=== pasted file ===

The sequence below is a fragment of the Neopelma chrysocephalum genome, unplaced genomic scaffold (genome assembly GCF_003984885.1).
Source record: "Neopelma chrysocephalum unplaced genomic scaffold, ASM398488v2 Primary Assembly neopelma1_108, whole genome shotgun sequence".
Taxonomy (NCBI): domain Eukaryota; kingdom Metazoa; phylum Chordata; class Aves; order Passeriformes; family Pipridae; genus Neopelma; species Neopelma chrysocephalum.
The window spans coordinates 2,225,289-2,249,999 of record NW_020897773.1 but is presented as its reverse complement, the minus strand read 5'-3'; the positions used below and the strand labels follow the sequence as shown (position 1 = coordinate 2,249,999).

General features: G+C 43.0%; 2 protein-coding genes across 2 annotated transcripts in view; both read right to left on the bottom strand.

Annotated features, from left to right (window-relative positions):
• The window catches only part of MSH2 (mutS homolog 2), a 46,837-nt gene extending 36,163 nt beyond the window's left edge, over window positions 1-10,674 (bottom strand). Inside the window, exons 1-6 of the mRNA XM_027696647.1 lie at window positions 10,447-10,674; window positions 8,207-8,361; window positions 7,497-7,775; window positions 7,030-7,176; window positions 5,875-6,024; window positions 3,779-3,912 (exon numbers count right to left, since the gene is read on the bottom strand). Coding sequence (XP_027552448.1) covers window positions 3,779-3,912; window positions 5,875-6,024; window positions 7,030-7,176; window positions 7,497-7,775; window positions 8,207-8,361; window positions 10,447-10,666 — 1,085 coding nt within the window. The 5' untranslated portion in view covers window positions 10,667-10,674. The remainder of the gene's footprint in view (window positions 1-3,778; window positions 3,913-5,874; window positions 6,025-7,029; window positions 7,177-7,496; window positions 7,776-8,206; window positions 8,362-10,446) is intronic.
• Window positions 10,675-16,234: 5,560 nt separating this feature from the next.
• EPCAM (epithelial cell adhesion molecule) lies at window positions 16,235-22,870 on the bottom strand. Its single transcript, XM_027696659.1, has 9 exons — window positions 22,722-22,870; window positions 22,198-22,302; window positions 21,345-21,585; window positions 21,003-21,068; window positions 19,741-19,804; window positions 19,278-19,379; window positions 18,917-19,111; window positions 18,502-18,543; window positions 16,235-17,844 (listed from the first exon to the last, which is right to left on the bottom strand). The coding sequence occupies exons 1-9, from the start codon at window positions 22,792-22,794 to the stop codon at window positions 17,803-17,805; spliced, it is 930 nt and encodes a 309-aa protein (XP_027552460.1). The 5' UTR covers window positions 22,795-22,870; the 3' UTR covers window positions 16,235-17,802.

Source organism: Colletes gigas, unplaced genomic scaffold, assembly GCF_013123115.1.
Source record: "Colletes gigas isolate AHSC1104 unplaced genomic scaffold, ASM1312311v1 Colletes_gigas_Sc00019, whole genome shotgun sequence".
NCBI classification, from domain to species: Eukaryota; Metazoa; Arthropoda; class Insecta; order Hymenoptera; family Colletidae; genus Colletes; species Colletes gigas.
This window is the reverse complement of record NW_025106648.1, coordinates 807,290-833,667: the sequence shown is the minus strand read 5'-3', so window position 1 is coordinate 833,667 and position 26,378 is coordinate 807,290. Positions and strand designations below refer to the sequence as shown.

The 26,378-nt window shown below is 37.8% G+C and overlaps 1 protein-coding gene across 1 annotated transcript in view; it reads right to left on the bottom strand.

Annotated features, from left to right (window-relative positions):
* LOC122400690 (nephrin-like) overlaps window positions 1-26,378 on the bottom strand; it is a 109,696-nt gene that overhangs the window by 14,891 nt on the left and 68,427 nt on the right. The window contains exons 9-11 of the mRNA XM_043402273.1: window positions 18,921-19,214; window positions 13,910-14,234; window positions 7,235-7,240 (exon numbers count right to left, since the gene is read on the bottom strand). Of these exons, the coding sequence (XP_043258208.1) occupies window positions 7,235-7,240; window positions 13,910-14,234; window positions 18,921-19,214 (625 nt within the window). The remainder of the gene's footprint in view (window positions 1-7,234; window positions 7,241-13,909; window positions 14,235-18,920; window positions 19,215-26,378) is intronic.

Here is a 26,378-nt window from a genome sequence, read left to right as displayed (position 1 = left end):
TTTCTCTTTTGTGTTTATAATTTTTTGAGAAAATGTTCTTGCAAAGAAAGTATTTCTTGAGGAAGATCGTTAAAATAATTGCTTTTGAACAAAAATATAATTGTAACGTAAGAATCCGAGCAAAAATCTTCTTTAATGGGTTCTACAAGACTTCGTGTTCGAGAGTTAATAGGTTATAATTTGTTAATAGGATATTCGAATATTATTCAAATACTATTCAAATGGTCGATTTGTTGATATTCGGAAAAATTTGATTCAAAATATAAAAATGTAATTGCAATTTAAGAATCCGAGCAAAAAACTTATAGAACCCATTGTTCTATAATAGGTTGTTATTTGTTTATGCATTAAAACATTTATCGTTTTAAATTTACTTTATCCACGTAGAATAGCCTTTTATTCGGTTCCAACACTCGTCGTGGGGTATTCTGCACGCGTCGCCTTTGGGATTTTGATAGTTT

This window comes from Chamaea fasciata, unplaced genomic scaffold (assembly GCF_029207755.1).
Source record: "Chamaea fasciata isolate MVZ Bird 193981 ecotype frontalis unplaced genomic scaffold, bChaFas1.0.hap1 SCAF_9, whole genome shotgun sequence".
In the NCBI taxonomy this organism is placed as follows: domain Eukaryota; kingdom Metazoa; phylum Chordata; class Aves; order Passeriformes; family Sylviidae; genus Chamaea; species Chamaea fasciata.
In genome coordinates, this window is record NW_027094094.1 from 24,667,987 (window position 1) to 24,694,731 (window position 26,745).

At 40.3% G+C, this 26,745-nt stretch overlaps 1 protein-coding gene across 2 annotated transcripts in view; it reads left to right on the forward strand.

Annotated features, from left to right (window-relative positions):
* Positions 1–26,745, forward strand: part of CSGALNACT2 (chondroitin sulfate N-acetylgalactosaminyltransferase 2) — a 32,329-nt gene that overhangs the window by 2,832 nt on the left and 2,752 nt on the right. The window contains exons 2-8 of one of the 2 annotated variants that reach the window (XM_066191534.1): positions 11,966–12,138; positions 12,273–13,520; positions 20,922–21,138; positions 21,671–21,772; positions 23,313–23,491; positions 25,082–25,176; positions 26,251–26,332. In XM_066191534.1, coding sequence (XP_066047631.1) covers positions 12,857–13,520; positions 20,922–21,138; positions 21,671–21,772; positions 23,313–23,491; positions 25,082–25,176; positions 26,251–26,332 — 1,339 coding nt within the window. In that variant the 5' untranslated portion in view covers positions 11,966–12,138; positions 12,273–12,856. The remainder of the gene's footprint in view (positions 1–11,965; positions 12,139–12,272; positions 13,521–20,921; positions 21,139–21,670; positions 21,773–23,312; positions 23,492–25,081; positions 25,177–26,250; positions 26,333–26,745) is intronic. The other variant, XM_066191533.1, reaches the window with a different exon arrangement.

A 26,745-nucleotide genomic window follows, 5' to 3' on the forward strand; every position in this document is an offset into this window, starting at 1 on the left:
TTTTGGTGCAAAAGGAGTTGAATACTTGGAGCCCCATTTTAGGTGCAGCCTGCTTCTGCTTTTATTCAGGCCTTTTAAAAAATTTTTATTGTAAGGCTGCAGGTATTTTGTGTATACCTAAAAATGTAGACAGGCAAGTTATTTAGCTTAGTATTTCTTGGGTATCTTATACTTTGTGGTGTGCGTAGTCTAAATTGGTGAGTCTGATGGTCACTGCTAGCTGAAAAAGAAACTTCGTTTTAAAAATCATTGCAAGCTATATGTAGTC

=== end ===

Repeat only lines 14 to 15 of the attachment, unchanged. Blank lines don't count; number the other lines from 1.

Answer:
The 26,378-nt window shown below is 37.8% G+C and overlaps 1 protein-coding gene across 1 annotated transcript in view; it reads right to left on the bottom strand.

Annotated features, from left to right (window-relative positions):